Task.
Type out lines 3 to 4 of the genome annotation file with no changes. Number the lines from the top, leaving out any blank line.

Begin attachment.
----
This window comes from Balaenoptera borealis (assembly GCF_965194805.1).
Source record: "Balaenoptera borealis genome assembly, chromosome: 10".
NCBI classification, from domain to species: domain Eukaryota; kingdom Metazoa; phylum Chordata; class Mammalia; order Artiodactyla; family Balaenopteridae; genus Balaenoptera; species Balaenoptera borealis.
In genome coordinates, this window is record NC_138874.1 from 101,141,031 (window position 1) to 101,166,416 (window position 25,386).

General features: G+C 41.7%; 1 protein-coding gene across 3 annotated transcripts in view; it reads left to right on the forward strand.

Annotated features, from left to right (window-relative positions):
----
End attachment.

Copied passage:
NCBI classification, from domain to species: domain Eukaryota; kingdom Metazoa; phylum Chordata; class Mammalia; order Artiodactyla; family Balaenopteridae; genus Balaenoptera; species Balaenoptera borealis.
In genome coordinates, this window is record NC_138874.1 from 101,141,031 (window position 1) to 101,166,416 (window position 25,386).